Although no image of either the interior or the exterior survives, it seems likely, based on examples in other cities, that the auditorium included, in addition to the central pit filled with benches, a proscenium flanked by classical columns, perhaps similar to the 1798 Park Theater in New York, seen below.


The Park Theatre in New York, built in 1798, occupied a stone structure.


Richmond Times-Dispatch, 9 Oct  1938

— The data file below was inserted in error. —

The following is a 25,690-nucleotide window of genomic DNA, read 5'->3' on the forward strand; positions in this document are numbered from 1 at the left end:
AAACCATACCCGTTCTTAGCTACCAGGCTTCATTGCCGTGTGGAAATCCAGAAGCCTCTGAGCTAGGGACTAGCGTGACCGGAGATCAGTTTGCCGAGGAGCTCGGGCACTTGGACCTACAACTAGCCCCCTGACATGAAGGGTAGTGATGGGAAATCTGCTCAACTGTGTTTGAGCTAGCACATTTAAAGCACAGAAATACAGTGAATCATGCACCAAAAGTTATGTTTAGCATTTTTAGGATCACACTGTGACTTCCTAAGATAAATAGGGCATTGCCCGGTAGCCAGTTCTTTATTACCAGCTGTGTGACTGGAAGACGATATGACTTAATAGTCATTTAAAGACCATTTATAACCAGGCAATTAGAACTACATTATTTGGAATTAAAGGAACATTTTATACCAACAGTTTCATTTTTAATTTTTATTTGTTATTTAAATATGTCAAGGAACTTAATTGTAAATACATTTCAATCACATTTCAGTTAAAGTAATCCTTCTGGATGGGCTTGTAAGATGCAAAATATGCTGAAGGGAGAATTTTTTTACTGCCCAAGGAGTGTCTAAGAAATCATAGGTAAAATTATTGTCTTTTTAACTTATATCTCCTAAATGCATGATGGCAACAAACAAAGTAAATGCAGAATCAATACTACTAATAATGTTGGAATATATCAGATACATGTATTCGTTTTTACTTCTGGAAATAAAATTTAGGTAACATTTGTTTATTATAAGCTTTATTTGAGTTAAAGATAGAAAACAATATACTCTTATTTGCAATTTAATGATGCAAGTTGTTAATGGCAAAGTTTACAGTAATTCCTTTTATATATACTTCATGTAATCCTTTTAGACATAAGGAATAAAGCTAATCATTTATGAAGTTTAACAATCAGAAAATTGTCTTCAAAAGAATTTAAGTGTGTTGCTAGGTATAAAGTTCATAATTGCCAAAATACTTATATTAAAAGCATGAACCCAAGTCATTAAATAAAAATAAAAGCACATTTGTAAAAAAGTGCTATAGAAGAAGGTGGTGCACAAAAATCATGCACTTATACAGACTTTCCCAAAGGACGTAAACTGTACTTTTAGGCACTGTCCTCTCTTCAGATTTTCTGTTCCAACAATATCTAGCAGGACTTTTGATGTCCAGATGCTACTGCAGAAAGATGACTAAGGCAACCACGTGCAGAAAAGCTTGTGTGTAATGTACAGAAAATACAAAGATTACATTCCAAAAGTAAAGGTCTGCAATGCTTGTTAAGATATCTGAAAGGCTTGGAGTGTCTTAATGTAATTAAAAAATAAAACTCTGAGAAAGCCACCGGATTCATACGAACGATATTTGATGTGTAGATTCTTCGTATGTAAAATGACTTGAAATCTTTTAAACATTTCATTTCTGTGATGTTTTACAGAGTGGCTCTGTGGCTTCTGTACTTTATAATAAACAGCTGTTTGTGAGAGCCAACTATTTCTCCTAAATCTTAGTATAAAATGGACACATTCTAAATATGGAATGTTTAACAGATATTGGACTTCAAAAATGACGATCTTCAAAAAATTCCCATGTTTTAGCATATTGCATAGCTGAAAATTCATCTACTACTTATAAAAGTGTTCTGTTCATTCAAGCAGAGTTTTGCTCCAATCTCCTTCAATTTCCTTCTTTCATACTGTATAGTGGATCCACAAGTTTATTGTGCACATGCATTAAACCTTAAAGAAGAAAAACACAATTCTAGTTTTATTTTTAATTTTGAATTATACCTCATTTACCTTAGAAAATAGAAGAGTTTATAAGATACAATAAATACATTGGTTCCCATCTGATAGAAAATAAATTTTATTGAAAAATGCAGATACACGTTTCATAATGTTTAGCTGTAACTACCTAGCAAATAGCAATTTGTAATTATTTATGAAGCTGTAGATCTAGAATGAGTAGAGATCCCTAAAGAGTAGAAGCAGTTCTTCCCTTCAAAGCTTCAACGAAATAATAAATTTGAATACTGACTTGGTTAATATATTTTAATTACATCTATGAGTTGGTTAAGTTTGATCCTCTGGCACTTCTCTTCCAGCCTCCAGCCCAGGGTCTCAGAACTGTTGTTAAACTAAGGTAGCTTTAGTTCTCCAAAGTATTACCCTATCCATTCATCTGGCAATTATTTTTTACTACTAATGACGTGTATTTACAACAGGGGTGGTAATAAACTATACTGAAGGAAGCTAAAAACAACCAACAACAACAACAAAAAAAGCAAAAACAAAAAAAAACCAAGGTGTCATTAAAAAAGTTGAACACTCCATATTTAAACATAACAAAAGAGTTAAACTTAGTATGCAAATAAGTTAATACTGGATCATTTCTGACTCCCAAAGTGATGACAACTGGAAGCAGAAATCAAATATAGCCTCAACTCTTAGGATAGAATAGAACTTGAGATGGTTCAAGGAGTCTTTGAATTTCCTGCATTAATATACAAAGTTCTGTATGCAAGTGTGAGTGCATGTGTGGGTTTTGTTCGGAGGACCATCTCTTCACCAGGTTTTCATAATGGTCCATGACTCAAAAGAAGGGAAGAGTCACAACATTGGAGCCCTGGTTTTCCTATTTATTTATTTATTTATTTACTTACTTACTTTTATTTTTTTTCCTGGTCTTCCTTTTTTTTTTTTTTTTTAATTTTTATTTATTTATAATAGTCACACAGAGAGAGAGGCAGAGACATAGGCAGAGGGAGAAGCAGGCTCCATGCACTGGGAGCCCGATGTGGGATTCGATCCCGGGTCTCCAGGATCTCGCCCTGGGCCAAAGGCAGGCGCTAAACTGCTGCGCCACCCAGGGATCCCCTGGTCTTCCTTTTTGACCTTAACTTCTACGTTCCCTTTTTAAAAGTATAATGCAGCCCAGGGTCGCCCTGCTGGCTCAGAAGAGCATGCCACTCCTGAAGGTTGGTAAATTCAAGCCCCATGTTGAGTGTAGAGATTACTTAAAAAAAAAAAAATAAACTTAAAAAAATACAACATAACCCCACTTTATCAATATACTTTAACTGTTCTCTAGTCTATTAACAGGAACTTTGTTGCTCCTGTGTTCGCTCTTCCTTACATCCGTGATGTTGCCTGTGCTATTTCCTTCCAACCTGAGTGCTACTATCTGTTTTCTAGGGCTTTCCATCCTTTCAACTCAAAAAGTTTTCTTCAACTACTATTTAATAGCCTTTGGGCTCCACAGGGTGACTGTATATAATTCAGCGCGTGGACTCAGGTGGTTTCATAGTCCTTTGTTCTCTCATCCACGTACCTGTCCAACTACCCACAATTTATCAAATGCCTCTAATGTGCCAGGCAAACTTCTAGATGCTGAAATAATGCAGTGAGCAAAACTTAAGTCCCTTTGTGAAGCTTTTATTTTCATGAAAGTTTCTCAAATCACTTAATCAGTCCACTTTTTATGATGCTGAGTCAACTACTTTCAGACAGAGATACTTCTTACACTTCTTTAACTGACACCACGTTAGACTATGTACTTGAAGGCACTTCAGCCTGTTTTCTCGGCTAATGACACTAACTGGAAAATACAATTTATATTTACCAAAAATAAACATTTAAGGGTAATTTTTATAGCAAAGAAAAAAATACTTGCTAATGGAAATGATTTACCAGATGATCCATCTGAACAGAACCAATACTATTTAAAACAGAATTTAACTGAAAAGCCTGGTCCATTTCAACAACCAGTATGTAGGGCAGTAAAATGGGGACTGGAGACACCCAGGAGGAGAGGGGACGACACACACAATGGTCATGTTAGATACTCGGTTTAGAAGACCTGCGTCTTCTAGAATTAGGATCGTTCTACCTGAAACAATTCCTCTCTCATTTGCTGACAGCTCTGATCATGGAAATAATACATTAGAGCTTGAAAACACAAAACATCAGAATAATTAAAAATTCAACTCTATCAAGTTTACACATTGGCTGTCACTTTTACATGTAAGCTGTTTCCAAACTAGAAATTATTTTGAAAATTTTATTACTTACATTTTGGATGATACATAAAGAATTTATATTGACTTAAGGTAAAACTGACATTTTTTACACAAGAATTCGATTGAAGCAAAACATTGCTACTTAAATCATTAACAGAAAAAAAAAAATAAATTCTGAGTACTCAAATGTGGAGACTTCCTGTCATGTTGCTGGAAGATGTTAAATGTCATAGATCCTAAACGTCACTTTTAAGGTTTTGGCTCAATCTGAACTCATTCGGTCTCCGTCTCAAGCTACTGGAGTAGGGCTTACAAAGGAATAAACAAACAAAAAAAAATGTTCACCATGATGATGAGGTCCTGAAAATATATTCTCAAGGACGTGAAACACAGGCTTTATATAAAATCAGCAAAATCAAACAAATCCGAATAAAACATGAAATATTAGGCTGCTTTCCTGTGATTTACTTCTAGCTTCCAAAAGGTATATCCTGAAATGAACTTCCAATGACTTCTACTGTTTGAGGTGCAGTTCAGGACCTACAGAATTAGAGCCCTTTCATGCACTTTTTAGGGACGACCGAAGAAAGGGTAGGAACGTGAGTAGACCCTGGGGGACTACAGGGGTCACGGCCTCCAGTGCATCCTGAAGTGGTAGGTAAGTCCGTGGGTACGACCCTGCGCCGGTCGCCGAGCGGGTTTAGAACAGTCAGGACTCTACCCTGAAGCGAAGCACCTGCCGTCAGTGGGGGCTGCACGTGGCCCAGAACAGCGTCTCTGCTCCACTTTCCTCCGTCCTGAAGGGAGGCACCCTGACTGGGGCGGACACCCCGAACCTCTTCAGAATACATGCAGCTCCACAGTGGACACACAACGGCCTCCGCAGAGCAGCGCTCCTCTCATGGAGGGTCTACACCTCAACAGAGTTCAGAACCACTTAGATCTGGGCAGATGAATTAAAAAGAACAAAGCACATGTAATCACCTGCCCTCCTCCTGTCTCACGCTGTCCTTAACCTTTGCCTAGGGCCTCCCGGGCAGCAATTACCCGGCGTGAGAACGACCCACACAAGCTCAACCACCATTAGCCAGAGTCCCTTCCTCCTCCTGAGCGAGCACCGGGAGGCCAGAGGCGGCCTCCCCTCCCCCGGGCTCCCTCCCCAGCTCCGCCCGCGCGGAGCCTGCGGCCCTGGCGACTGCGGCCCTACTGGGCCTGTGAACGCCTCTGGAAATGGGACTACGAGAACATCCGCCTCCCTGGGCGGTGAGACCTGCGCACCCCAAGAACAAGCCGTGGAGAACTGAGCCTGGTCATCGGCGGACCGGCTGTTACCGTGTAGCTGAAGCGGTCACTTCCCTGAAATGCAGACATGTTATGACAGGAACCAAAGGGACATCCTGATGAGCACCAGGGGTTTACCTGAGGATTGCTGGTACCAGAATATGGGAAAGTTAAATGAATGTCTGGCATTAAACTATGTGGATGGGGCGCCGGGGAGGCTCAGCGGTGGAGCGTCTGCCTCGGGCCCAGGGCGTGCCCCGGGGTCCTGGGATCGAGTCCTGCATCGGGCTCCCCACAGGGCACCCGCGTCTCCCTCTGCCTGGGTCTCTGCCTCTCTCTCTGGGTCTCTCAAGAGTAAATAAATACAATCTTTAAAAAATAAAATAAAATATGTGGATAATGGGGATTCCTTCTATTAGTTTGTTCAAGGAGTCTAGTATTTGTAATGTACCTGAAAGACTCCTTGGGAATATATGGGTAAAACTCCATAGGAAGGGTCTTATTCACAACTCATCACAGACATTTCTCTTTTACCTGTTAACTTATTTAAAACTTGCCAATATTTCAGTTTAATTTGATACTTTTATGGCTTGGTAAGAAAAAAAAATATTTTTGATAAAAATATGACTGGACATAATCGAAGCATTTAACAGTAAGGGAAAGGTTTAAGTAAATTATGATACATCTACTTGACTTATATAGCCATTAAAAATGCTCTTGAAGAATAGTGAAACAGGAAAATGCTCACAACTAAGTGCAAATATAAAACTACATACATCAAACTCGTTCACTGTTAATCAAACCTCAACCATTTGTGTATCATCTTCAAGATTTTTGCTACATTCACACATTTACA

While there was enough business for only one theater for the city's first century-- from about 1782 until 1886, it was not the only assembly hall. At first, public events were held mostly in the Masons' Hall of 1787 or the Market Hall of 1794. As the nineteenth century progressed, other venues for shows, concerts, lectures, and meetings were built across the city, often on upper floors to serve a primary purpose as meeting rooms for various organizations. Corinthian Hall on Main Street was the site of Adelina Pattis concert in 1860. Odd Fellows Hall was used for public events from 1842 to 1858. Metropolitan Hall was opened in 1853 with the adaptation of the former First Presbyterian Church building of 1828 for secular audiences. It stood on the northeast corner of Fourteenth and Franklin streets. According to Mary Wingfield Scott, it was used for lectures, theatrical entertainments and political conventions, and later as a rather questionable variety-house. Mechanics' Hall included a lecture room in 1857 to assist young men learning the useful arts.